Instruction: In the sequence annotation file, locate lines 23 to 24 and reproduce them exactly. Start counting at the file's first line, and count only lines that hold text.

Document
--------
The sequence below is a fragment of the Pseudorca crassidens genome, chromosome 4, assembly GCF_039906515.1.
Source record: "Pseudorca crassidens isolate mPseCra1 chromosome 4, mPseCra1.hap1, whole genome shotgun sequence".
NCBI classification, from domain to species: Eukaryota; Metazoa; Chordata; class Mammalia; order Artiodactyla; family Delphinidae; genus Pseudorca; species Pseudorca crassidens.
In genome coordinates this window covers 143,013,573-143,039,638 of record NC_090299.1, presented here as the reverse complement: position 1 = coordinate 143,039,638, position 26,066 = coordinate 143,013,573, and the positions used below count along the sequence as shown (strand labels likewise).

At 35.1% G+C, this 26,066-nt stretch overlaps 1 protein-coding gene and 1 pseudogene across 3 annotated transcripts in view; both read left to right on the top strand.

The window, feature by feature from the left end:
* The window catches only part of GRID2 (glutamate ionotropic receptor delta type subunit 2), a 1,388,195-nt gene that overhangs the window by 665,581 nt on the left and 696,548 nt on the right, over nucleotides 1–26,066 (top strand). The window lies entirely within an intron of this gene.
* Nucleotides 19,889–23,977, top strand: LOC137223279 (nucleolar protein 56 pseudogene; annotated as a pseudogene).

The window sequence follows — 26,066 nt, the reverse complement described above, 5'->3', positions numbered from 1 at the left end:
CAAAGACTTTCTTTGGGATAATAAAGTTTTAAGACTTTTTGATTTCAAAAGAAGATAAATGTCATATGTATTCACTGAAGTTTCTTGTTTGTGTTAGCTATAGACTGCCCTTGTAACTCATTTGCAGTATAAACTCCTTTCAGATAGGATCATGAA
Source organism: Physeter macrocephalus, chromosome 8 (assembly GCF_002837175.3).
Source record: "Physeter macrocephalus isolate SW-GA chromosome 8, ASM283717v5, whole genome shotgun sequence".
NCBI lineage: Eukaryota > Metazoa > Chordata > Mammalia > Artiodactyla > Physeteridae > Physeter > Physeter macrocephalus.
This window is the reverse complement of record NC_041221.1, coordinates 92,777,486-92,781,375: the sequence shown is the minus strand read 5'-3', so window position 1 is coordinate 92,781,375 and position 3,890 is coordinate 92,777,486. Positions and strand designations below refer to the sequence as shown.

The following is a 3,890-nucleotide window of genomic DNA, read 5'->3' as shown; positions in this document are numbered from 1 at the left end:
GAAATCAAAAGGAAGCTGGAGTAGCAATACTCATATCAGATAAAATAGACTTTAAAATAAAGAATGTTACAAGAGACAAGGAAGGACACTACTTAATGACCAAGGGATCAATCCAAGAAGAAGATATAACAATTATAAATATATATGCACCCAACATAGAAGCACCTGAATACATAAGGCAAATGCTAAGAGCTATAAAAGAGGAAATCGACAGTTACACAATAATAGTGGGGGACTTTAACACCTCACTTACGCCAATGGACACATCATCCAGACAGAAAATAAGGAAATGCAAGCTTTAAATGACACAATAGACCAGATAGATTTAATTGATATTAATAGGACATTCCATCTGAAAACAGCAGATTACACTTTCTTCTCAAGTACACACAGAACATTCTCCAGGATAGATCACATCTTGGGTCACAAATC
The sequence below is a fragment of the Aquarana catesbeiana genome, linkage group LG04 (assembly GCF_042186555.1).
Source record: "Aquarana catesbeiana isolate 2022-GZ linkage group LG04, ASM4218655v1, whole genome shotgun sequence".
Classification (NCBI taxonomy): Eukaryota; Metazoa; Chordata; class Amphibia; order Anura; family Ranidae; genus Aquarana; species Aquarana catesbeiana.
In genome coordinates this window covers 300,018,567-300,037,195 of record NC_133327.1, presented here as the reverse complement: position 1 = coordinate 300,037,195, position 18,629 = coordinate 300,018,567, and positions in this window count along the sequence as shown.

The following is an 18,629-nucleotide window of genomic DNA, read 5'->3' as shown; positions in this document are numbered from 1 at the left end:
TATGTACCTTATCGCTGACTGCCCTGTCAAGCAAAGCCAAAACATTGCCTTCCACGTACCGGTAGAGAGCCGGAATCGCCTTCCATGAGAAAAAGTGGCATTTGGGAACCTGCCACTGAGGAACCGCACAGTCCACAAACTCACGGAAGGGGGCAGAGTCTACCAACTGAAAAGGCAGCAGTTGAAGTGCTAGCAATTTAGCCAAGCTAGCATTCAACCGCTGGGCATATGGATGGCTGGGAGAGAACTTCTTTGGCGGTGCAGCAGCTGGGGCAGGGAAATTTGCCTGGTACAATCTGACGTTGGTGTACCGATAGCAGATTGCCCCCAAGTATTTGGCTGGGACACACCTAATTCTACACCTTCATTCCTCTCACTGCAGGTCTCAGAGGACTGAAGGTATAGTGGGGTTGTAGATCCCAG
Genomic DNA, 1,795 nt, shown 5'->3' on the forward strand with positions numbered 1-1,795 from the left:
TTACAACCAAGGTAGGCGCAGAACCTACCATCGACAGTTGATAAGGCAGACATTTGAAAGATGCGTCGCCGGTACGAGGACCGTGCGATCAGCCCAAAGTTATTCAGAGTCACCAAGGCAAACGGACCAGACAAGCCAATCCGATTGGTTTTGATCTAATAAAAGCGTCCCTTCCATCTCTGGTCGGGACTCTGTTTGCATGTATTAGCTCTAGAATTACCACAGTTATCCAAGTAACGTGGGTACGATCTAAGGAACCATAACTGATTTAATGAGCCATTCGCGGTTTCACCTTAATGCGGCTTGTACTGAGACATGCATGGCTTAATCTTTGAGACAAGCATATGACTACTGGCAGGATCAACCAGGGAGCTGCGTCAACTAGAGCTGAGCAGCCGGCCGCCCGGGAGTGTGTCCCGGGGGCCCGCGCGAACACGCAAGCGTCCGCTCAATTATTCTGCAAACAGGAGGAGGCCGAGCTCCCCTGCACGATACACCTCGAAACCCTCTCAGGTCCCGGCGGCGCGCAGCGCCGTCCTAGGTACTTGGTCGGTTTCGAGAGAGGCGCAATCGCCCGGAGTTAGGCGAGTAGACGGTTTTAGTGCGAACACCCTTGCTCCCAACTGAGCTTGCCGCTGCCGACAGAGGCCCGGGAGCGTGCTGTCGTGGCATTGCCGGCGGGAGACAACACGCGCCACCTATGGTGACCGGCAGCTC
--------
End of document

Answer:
Genomic DNA, 1,795 nt, shown 5'->3' on the forward strand with positions numbered 1-1,795 from the left:
TTACAACCAAGGTAGGCGCAGAACCTACCATCGACAGTTGATAAGGCAGACATTTGAAAGATGCGTCGCCGGTACGAGGACCGTGCGATCAGCCCAAAGTTATTCAGAGTCACCAAGGCAAACGGACCAGACAAGCCAATCCGATTGGTTTTGATCTAATAAAAGCGTCCCTTCCATCTCTGGTCGGGACTCTGTTTGCATGTATTAGCTCTAGAATTACCACAGTTATCCAAGTAACGTGGGTACGATCTAAGGAACCATAACTGATTTAATGAGCCATTCGCGGTTTCACCTTAATGCGGCTTGTACTGAGACATGCATGGCTTAATCTTTGAGACAAGCATATGACTACTGGCAGGATCAACCAGGGAGCTGCGTCAACTAGAGCTGAGCAGCCGGCCGCCCGGGAGTGTGTCCCGGGGGCCCGCGCGAACACGCAAGCGTCCGCTCAATTATTCTGCAAACAGGAGGAGGCCGAGCTCCCCTGCACGATACACCTCGAAACCCTCTCAGGTCCCGGCGGCGCGCAGCGCCGTCCTAGGTACTTGGTCGGTTTCGAGAGAGGCGCAATCGCCCGGAGTTAGGCGAGTAGACGGTTTTAGTGCGAACACCCTTGCTCCCAACTGAGCTTGCCGCTGCCGACAGAGGCCCGGGAGCGTGCTGTCGTGGCATTGCCGGCGGGAGACAACACGCGCCACCTATGGTGACCGGCAGCTC